But the competition has had its detractors. President Vaira Vike-Freiberga described it as something out of the Soviet era. "I had the feeling that the competing sculptors simply took out some old models, maybe from the days when they were making monuments to Lenin, and put Karlis Ulmanis' head on top for a monument in the same style, approach and artistic concept as the old days," she said in an interview with Latvian Radio.

The guidelines set by the organizers were conservative, said one Latvian curator, barring most contemporary Latvian artists from participating.

Gallery games

To mock the stiffness of the event, students from the Latvian Academy of Arts are staging an alternative exhibition of Karlis Ulmanis monuments at the academy until Nov. 2, called "Ulmanis in Our Hearts." Ulmanis is a figure in butter, a portrait on watering cans and a plastic statuette with a mobile phone on a marzipan cake. The exhibition has been widely debated and fiercely criticized.

A patriotic youth organization, Visu Latvijai (All for Latvia), staged a picket before the opening, against what they called "a mockery of Ulmanis and desecration of Latvian symbols." But the five youngsters with crimson-white-crimson national flags were mobbed by 30-odd reporters and cameramen waiting for some action.

"This kind of exhibition is inadmissible. This is against Ulmanis!" said red-faced Raivis Dzintars, 18, a political science student from the Riga Humanitarian Institute. "Ulmanis was the leader who built Latvia as a country. Under his rule, we reached a very high level of prosperity and education."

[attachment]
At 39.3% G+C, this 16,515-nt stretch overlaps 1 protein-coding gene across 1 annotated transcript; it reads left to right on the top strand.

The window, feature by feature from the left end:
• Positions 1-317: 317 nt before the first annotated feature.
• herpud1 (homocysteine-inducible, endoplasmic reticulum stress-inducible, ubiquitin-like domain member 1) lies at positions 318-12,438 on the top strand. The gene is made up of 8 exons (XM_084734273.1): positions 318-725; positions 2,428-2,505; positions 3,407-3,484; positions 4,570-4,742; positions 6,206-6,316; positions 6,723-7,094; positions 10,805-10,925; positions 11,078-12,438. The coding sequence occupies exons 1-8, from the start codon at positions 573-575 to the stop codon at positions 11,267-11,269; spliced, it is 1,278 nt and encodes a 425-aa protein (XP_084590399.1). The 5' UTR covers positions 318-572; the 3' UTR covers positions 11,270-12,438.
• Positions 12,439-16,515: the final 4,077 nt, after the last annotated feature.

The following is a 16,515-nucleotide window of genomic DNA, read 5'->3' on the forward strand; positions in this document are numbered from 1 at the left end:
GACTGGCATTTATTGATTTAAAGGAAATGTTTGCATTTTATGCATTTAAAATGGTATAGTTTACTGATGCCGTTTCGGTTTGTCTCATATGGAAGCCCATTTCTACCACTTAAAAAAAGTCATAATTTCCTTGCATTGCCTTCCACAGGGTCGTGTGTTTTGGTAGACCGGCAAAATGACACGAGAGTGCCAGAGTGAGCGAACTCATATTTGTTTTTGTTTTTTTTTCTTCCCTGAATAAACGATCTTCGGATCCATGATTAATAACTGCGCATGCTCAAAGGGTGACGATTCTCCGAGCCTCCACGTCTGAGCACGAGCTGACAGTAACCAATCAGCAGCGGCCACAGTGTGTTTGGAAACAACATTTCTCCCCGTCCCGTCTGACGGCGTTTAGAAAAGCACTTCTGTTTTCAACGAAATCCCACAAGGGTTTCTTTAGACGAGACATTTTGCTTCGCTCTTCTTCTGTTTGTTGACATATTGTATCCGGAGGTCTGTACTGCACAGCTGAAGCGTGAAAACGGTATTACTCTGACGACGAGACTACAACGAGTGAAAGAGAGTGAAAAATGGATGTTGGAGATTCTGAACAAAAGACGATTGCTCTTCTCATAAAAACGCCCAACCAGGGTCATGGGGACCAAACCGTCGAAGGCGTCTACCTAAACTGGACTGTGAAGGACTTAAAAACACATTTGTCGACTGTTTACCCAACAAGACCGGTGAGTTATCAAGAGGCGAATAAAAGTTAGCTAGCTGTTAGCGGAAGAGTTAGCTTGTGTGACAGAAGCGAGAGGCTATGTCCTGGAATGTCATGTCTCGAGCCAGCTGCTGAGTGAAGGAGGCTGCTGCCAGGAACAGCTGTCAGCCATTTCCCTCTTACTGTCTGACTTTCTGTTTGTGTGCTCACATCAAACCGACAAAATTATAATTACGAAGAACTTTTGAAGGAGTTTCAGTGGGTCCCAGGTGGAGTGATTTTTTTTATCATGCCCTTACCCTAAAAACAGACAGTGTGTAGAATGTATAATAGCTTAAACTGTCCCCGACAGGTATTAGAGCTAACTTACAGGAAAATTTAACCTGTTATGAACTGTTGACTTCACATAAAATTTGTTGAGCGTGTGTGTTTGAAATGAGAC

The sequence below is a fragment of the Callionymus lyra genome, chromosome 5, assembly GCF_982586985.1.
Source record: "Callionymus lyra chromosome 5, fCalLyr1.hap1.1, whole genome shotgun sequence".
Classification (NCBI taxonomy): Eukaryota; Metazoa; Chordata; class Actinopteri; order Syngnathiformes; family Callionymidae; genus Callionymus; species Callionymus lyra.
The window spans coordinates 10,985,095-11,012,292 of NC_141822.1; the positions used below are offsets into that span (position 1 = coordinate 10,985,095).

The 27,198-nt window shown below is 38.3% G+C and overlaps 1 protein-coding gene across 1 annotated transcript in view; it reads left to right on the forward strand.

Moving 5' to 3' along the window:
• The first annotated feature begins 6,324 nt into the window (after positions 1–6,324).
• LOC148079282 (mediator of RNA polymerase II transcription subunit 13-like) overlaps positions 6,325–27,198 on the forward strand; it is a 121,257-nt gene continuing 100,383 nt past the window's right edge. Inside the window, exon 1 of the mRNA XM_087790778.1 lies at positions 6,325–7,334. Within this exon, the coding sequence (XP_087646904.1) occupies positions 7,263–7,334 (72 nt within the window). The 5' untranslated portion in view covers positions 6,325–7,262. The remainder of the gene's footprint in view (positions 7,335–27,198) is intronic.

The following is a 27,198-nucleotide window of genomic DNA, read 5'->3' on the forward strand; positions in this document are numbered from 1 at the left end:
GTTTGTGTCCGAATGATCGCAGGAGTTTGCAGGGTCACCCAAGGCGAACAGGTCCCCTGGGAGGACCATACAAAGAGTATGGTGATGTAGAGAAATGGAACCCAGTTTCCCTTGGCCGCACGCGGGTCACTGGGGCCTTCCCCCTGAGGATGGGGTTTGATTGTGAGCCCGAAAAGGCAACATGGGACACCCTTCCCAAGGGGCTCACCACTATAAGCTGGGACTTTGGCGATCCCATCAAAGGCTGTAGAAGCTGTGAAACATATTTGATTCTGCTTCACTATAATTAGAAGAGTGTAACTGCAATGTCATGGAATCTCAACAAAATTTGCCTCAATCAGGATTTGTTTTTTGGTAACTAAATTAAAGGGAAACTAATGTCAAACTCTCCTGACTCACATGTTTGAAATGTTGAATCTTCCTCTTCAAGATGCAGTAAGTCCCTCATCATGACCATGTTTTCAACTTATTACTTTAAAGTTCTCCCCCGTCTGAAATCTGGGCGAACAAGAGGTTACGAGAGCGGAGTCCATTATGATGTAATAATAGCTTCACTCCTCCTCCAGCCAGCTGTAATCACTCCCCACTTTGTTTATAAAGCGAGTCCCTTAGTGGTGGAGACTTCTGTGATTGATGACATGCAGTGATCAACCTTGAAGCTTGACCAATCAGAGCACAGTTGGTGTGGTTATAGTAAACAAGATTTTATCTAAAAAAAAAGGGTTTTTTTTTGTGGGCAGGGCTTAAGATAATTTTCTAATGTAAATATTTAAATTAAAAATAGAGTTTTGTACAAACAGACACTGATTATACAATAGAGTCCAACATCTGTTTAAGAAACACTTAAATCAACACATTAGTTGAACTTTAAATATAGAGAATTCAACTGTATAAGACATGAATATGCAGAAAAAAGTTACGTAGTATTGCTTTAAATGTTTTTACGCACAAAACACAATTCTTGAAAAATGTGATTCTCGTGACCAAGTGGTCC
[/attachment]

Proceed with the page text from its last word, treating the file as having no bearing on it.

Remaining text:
Young painter Ernests Klavins was behind the students' exhibition. "We decided to make a competition that is open to everybody so people could freely express their ideas about Karlis Ulmanis," Klavins said. "It's not about Ulmanis as a person or about him as a political figure - it is about Ulmanis as an idea. Ulmanis is both a beloved and controversial figure in Latvia."

"Does Ulmanis need a monument? No. His monument is the Latvian state. As long as Latvia exists there will be a memory of Ulmanis. It's just sad that this clash of monuments involves young artists who are willing to do good but instead do evil," wrote one visitor in the exhibition's comments book.

Ulmanis is not widely known outside Latvia as Latvia is not widely known itself, said Ojars Kalnins, director of the Latvian Institute and a former Latvian ambassador to the United States. "The 1920s and 1930s were so complicated in Europe. So little is known about what happened in these small countries."

Ulmanis as a personality is little debated in the Latvian émigré community as everybody praises him. "But I feel that there are many Latvians in Latvia who would like Ulmanis to be paid homage to," he said.